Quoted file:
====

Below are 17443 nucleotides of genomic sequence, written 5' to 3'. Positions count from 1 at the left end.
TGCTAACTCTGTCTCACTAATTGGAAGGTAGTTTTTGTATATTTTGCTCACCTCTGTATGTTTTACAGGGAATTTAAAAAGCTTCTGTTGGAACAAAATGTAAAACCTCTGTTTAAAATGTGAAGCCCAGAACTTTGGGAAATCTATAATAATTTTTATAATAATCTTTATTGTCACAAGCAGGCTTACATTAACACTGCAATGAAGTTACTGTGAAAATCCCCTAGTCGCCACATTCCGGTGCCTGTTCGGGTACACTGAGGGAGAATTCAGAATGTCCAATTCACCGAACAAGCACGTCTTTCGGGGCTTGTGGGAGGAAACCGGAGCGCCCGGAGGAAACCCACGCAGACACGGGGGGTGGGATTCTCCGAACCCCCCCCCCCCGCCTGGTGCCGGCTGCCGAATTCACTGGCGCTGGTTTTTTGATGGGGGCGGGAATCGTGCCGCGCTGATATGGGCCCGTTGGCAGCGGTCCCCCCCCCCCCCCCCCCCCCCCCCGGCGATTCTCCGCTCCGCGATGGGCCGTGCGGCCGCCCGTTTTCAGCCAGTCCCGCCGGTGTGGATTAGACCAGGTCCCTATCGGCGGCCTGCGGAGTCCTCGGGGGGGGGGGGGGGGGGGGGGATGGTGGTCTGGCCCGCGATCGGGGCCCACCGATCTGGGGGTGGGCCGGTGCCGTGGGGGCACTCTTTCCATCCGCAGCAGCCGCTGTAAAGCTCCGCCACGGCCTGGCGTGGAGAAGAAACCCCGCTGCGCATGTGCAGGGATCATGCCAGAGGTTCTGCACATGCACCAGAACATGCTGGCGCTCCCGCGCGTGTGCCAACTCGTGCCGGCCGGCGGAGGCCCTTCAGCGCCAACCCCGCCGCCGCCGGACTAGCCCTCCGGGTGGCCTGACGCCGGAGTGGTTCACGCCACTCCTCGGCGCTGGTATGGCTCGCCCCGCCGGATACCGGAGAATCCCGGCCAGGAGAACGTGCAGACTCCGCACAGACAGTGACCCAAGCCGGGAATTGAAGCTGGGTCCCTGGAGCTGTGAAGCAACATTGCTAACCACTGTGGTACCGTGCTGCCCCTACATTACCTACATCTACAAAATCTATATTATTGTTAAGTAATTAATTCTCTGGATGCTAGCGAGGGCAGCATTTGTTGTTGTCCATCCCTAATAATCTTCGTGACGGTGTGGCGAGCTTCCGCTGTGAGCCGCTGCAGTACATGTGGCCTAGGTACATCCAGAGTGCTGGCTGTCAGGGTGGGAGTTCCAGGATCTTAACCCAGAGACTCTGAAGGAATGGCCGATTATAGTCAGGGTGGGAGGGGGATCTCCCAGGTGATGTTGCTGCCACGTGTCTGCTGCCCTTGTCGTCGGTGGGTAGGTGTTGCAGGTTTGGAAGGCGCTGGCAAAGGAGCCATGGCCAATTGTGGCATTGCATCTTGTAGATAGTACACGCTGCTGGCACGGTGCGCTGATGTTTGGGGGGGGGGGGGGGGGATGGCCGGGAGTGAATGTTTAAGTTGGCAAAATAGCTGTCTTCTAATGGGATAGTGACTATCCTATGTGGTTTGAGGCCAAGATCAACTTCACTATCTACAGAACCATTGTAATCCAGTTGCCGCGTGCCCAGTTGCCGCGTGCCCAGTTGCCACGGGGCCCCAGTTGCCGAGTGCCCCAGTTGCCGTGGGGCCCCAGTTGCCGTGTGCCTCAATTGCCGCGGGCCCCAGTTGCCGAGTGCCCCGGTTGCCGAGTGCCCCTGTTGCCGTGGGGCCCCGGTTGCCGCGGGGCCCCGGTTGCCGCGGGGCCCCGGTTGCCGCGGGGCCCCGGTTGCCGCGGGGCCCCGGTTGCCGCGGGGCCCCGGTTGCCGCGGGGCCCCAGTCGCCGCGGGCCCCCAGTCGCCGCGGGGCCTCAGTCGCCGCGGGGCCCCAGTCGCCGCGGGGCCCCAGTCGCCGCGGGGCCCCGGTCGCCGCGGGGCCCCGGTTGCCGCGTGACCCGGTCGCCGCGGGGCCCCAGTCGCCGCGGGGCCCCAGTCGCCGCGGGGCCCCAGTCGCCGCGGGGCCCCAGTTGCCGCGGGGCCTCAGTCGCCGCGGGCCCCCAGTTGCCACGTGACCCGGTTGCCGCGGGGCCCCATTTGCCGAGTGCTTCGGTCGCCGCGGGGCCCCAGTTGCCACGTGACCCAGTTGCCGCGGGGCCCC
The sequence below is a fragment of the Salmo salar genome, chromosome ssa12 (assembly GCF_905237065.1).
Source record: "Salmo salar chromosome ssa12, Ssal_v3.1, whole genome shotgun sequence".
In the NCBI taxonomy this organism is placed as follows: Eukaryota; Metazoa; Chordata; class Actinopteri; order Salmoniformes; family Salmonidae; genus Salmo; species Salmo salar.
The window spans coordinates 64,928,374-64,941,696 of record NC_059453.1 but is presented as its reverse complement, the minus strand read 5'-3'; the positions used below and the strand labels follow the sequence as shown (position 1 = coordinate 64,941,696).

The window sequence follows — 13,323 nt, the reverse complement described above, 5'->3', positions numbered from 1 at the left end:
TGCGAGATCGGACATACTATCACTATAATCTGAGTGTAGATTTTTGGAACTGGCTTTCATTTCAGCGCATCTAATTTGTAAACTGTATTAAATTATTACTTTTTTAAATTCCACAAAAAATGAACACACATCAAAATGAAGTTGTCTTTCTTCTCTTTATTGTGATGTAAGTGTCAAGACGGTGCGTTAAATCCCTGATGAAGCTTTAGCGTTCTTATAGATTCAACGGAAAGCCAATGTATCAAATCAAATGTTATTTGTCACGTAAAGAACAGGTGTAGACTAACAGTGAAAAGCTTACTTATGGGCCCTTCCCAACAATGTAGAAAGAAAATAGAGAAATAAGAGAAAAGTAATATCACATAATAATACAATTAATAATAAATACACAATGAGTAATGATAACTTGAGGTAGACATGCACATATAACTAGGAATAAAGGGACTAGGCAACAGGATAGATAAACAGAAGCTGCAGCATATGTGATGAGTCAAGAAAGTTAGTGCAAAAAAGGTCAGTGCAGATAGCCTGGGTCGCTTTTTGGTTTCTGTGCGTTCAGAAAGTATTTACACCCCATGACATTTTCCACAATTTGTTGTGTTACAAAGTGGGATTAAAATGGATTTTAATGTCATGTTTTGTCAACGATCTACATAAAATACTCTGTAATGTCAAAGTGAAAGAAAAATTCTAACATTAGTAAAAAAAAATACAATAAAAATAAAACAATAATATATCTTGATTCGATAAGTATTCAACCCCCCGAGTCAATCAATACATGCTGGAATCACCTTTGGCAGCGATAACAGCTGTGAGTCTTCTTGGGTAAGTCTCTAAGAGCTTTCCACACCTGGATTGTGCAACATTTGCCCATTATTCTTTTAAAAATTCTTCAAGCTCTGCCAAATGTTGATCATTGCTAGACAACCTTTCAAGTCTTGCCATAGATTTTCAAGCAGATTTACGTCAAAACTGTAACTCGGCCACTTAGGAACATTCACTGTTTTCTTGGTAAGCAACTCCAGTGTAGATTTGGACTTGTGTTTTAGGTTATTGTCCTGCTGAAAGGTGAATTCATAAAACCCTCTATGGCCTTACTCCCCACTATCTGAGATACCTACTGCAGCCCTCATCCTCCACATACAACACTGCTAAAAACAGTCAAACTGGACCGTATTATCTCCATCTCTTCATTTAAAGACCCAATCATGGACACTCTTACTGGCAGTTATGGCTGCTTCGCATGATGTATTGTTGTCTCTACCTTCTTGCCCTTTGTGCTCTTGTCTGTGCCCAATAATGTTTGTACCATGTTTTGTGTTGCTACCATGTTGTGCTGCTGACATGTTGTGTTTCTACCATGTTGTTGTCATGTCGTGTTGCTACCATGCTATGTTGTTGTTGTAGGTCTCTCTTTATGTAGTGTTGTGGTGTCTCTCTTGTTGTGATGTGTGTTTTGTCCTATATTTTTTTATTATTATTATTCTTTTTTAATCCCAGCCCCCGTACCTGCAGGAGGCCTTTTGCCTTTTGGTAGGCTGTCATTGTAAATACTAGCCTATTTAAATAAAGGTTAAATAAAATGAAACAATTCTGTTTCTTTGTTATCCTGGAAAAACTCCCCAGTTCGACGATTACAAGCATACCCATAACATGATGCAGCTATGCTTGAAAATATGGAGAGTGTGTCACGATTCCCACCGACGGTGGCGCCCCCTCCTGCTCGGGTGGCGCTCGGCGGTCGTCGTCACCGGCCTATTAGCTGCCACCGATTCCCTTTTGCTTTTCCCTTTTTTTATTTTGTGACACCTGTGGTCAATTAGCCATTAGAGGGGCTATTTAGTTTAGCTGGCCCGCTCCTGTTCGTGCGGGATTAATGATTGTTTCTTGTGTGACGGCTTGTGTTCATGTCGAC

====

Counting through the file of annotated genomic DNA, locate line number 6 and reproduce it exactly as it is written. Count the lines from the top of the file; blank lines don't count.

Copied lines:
The window spans coordinates 64,928,374-64,941,696 of record NC_059453.1 but is presented as its reverse complement, the minus strand read 5'-3'; the positions used below and the strand labels follow the sequence as shown (position 1 = coordinate 64,941,696).